5. If you’re not comfortable being authentic, real, and non-corporate
    Don’t be a stuffed shirt – let your hair down and be real. If you can’t tolerate the slightest mistake, if you can’t speak with anything other than the traditional marcom voice: forget it. It’s boring. It’s just advertising … and people are more adblind now than they’ve ever been.

What to blog about
Note: these are tailored for Joe, who’s a real estate agent. But they’re adaptable to different situations.

  1. Why people move to Bellingham/Whatcom county
    There’s probably 10 or 15 blog posts right here … as many as there are reasons. 
  2. What areas are great for kids|seniors|adults
    Another 5-7 posts … 
  3. Things to do in Bellingham
  4. Seasonal events
    If you do to a harvest festival, blog it. Christmas candlelight parade? Blog it. 
  5. House-hunting tips
    Keep it to one tip per blog posts … there’s probably an indefinite number of tips here. Organize them in a category so that visitors can see them all. 
  6. Top ten house-hunting gotchas
    I know I’d love to know what to watch out for when moving … and I’m probably searching for this type of information when I’m about to move, too. 
  7. Things you realize AFTER you move in
    Wouldn’t we all like to have known this – about a month before moving in. 
  8. Stressless moving

How to blog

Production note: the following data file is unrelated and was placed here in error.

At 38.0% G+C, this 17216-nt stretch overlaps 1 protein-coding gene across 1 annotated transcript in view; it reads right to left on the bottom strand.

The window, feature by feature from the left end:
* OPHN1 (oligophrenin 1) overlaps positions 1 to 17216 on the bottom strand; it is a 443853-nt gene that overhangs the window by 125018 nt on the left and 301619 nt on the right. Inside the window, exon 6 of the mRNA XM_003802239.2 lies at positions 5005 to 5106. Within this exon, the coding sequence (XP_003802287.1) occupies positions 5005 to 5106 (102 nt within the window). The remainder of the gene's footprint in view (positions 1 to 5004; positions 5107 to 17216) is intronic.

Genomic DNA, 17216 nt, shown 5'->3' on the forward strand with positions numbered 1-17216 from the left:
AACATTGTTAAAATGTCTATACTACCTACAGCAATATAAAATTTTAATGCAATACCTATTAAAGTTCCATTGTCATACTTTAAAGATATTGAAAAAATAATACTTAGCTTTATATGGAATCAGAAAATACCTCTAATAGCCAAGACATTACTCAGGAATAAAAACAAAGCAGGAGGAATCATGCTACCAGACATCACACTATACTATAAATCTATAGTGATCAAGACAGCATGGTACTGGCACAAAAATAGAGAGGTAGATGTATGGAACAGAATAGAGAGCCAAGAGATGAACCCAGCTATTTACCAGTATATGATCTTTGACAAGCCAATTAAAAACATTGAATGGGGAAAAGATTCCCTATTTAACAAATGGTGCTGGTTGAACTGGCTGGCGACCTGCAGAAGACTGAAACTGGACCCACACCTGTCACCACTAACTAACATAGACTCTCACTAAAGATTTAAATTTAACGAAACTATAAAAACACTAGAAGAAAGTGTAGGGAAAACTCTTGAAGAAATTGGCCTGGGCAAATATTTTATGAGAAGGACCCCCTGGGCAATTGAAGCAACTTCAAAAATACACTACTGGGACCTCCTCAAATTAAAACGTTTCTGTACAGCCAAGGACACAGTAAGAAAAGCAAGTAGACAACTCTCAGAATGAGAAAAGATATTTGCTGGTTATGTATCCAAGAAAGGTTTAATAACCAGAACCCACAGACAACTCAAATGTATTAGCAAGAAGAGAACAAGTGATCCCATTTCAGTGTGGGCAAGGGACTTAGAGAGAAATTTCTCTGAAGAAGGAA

1. Intentional keywords
    Be intentional about the keywords you use. Know what people will be searching for when they’re looking to find a home in Whatcom County, WA. Niche it out to the max if you want to rank in search engines, and make sure you use those keywords in titles and posts. 
  2. Regularly (at least once a week)
    As mentioned above, don’t make an orphan out of your blog. 
  3. Naturally
    When you’re blogging, you’re a person. Not a company. Talk to people who are also persons as you would talk to someone on the street. Anything else is disrespectful, stuffy, and annoying. 
  4. Interview people
    Interview key people in your community. This is a great way to expand your circle of contacts, blog about interesting valuable topics, and grow your readership. 
  5. Talk to clients
    Clients will give you all the blog fodder you need, if you just ask.

Other things to consider

  1. Other social media
    Over time, as you become established in your blog and comfortable with the technology, why not explore other forms of social media? Upload a house video or a neighborhood drive-through to YouTube. Then post it to your blog. Or … 
  2. Podcasts
    Create a couple of podcasts so that people can hear your voice. This can really give people a sense of who you are and that they know you.

These are a few of the suggestions I had for Joe. I hope that they’re applicable to whatever situations you’re in, whether you’re a small business blogger, a corporate blogger, or a social media consultant. I’d love any feedback you might have, positive or negative.

Questions/opportunties? Looking for help in your social media adventure? Let me know.